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New Media Exploration

Show at USF spotlights four very different artists

By Dan Swartz

Fort Wayne Reader


In a mostly post-studio international art world, there is still a large market and great supply of formalistic, material driven work. While every artist must be aware of the physical concerns associated with their product and process (even if conceptual), certain artists just revel in the formal aspects of a material, and the intimate processes used to manipulate them. All four of the artists in the current University of Saint Francis exhibition, "New Media Exploration," which highlights emerging and established artists, use unconventional media and produce ethereal forms through sometimes mysterious or lost processes.

With dozens of art pieces among the four artists highlighted, "New Media Exploration" is a robust exhibition that continues USF's strong season this year. Justin Johnson, curator/gallery director, was drawn to Michael Dinges, Dennis Lee Mitchell, Brett Freund, and Alessandro Bavari for their current and historical work which uses line specifically, in transformative ways. While this focus on "line" may not seem obvious at first, upon further inspection, it becomes apparent that without a strong understanding of the formal aspects of line, none of the work presented would be possible.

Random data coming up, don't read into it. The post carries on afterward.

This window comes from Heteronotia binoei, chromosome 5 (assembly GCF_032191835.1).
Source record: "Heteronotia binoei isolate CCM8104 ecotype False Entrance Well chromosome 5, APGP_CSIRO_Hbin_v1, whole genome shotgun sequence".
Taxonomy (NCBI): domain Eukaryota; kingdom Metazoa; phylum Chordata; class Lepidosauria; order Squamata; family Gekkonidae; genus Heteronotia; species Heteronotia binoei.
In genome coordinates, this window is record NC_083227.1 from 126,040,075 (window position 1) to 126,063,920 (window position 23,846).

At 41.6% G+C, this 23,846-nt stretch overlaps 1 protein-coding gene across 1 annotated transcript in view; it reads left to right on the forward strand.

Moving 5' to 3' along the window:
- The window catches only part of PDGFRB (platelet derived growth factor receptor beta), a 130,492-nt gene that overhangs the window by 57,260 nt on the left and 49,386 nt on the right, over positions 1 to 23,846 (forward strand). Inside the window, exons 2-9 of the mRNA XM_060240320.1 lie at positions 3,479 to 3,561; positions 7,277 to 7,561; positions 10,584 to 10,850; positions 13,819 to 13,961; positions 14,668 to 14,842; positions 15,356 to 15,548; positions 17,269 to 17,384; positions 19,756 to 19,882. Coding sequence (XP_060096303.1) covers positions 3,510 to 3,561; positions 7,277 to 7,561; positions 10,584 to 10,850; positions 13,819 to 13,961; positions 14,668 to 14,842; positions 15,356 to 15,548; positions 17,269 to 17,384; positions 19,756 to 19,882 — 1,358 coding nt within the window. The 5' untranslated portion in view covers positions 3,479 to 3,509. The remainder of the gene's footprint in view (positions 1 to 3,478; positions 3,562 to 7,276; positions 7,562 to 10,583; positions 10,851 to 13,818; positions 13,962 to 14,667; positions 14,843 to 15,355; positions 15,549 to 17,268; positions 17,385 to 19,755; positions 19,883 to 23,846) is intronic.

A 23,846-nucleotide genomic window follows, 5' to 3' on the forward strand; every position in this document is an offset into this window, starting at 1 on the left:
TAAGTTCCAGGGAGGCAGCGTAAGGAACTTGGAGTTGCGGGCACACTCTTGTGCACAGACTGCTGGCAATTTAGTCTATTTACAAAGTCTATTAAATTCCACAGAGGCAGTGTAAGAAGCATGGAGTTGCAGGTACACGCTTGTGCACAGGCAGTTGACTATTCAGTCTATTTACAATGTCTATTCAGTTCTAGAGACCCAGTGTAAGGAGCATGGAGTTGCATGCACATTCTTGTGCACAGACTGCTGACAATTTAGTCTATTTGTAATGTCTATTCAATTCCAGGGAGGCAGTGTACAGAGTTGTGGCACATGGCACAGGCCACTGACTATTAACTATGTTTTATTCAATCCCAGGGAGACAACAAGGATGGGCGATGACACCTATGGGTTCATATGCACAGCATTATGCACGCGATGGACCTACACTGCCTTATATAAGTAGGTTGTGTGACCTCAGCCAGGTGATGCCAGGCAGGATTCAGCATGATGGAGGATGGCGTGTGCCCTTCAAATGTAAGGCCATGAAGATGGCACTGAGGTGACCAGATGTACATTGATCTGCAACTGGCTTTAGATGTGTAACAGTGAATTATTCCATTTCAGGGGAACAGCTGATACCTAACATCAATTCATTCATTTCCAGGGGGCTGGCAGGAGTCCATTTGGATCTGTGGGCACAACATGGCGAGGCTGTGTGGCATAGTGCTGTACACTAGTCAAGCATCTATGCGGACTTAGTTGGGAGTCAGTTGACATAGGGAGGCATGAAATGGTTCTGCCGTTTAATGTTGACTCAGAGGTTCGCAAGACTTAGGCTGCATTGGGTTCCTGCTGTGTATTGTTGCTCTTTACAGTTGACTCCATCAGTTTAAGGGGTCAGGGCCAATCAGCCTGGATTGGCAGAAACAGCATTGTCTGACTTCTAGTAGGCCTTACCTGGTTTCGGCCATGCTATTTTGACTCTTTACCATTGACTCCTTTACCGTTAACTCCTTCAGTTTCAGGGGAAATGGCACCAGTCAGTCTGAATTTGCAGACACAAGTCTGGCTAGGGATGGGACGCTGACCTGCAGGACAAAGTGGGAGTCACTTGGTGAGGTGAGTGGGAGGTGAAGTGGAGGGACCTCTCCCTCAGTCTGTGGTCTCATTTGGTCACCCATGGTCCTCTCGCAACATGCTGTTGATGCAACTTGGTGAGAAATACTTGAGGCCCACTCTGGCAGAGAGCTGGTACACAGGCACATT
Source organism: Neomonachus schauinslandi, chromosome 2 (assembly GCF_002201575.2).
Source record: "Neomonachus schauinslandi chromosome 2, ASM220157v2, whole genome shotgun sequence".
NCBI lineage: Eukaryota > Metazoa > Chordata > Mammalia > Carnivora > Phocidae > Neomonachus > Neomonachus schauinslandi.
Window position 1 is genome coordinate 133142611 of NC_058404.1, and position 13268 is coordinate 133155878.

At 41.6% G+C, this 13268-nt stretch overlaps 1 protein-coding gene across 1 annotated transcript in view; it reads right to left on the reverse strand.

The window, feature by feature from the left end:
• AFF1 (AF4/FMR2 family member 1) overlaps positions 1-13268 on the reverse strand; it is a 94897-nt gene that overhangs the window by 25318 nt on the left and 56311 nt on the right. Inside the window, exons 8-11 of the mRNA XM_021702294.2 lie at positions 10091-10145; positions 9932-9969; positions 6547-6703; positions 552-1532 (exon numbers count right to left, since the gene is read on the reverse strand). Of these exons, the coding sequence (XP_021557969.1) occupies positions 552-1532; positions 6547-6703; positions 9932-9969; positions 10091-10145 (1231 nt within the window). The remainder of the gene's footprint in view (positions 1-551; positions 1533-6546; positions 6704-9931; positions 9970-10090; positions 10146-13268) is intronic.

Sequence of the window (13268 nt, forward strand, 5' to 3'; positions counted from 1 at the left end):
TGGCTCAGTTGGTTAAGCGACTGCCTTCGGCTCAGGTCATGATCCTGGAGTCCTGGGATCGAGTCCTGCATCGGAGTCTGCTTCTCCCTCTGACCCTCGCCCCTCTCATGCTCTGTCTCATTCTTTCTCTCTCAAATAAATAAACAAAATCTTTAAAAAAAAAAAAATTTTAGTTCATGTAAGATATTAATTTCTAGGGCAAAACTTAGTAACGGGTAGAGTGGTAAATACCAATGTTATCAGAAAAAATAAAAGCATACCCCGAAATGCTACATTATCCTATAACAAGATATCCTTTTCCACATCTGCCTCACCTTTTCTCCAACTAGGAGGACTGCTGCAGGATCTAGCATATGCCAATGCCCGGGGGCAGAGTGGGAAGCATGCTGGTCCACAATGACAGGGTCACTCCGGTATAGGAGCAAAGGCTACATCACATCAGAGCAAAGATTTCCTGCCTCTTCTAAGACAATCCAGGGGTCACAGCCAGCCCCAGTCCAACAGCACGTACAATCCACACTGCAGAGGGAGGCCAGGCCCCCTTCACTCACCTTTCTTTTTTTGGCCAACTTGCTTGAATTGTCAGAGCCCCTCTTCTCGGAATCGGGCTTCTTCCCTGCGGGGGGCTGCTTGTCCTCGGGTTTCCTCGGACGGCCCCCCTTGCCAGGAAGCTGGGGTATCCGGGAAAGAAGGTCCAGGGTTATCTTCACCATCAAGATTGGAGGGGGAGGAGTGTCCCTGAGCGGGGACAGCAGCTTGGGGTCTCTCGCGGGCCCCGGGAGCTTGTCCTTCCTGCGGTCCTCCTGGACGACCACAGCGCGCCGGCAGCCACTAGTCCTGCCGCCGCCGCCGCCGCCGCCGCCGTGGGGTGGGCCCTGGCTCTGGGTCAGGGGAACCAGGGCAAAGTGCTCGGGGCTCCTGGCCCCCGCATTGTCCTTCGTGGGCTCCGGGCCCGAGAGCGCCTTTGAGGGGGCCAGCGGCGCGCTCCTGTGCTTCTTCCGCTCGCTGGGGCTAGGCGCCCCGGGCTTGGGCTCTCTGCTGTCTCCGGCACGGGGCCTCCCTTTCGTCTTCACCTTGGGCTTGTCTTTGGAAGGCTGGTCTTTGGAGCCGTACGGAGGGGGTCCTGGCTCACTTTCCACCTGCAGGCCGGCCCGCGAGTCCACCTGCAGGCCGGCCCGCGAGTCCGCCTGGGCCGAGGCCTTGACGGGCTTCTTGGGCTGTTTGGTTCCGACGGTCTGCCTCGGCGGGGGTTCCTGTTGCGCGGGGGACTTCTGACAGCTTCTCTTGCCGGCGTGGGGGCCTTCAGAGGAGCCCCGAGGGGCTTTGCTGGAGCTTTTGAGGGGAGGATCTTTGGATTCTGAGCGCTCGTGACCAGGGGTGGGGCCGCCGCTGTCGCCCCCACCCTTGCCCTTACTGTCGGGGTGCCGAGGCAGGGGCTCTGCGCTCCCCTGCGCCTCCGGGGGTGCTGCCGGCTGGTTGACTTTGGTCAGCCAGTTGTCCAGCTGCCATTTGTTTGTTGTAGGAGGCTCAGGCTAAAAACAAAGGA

Brett Freund is a curious ceramicist whose work has turned to an obsession with line via the vertices associated with crystalline patterns and forms. His vessels become thick and heavy while retaining a function (cup, bowl, etc). Originally from Pittsburgh, Pennsylvania, the home of Andy Warhol, Freund's work contains both high and low, and although is solely geometric, retains a pop cultural aesthetic of distinct (sometimes gaudy) color, and simple, repetitive, evocative form. His obsession with crystals takes itself to point of even growing them, by adding a borax solution to the exterior of his bowls, essentially turning them into symbiotic structures of art and science. In this approach, Freund retains references to high culture through gem collection and fine jewelry.